Cover image for Another important book
Another important book
Brown, Margaret Wise, 1910-1952.
First edition.
Publication Information:
New York : HarperCollins, [1999]

Physical Description:
1 volume (unpaged) : color illustrations ; 24 cm
Illustrations and simple rhyming text describe how a child grows from ages one through six.
General Note:
"Joanna Cotler books."
Reading Level:
AD 300 Lexile.
Program Information:
Accelerated Reader AR LG 2.3 0.5 45314.

Reading Counts RC K-2 1.6 1 Quiz: 20819.
Added Author:

Format :


Call Number
Material Type
Home Location
Item Holds
PIC. BK. Juvenile Fiction Picture Books
PIC. BK. Juvenile Fiction Central Closed Stacks
PIC. BK. Juvenile Fiction Picture Books

On Order



In a playful voice that is uniquely Margaret Wise Brown's comes this delightful picture book about just what it means to be six, five, four, three, one, two, and "most importantly" you.

Caldecott Honor Medalist Chris Raschka's innovative illustrations burst with energy and dance along with Brown's whimsical verses of discovery.

"Energetic artwork and vivacious verse delineate the wonders children discover and the milestones they reach, from ages one to six. A joyful book with a timeless theme," said School Library Journal.

Another Important Book is an invitation to celebrate toddlerhood. Turn the pages to celebrate exactly what's so important about some of the most important ages of a child's life. This is the never-before-published companion to one of Margaret Wise Brown's most beloved children's books of all time, The Important Book.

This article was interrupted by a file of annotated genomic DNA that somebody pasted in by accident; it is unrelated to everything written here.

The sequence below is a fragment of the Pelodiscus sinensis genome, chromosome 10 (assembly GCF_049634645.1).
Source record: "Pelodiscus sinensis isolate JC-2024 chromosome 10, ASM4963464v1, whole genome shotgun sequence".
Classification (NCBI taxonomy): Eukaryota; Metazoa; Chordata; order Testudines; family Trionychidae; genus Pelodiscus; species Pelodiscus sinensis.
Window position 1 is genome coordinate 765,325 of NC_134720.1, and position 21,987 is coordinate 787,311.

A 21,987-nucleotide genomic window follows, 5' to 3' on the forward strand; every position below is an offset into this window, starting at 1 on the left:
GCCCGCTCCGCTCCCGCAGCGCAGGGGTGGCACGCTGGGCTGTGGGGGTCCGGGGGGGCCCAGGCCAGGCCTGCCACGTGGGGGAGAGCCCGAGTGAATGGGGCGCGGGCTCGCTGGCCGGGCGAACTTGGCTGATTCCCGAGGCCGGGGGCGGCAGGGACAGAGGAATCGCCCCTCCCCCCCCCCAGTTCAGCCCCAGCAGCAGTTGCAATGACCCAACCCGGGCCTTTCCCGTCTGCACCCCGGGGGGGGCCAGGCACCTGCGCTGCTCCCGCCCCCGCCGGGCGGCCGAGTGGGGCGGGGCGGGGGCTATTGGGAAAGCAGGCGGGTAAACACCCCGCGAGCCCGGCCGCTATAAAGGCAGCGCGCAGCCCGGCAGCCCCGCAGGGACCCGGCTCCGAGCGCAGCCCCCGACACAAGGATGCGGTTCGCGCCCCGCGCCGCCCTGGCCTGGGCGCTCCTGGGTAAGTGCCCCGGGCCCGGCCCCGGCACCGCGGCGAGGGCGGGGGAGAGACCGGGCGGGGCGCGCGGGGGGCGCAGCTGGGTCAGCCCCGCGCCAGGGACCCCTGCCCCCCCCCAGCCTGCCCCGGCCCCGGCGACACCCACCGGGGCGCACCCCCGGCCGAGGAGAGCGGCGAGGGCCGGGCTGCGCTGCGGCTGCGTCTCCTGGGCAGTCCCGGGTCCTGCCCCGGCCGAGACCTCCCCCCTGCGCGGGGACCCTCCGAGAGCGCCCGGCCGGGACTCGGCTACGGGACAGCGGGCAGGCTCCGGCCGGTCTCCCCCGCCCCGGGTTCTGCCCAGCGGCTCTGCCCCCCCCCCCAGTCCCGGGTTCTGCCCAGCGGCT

The Important thing

about being One

is that life

has just begun.

Author Notes

Margaret Wise Brown was born on May 10, 1910 in Greenpoint, Brooklyn, New York, to Robert Brown, a Vice President at American Manufacturing Company and Maud Brown, a housewife. She attended school in Lausanne, Switzerland for three years, before attending Dana Hall in Wellesley, Massachusetts for two years. In 1928, she began taking classes at Hollis College in Virginia.

In 1935, Brown began working at the Bank Street Cooperative School for student teachers. Two years later, her writing career took off with the publication of "When the Wind Blows." Over the course of fourteen years, Brown wrote over one hundred picture books for children. Some of her best known titles include Goodnight Moon, Big Red Barn and Runaway Bunny.

Margaret Wise Brown died on November 13, 1952 of an embolism following an operation in Nice, France.

(Bowker Author Biography)

Reviews 4

Booklist Review

Ages 4^-6. Illustrative interpretations of the loving, perceptive writing of Margaret Wise Brown are always welcome, and doubly so for previously unpublished works like this one. Raschka has made this new book an homage to Brown's most productive years, the 1940s and '50s, right down to the typography. He studied illustrators from that era, such as Robert Kraus and Marc Simont, for inspiration, but he also built on his own Mysterious Thelonious (1997) in creating illustrations that are fluid, musical, and spontaneous. Expressive children, created with gestural ink lines and colorful transparent washes, dance, jump, and play to the tune of Brown's poetic yet developmentally sound ode to growing up. However, the virtues of these figures are sometimes their vices--the thick lines that catch some gestures nicely are awkward or even contorted in others. Complexity that is music on some pages at other times becomes cacophony. Another Important Book leaves one wishing to see less homage and more consistency from Raschka--and, inevitably, sorry that Margaret Wise Brown is no longer writing. --Tim Arnold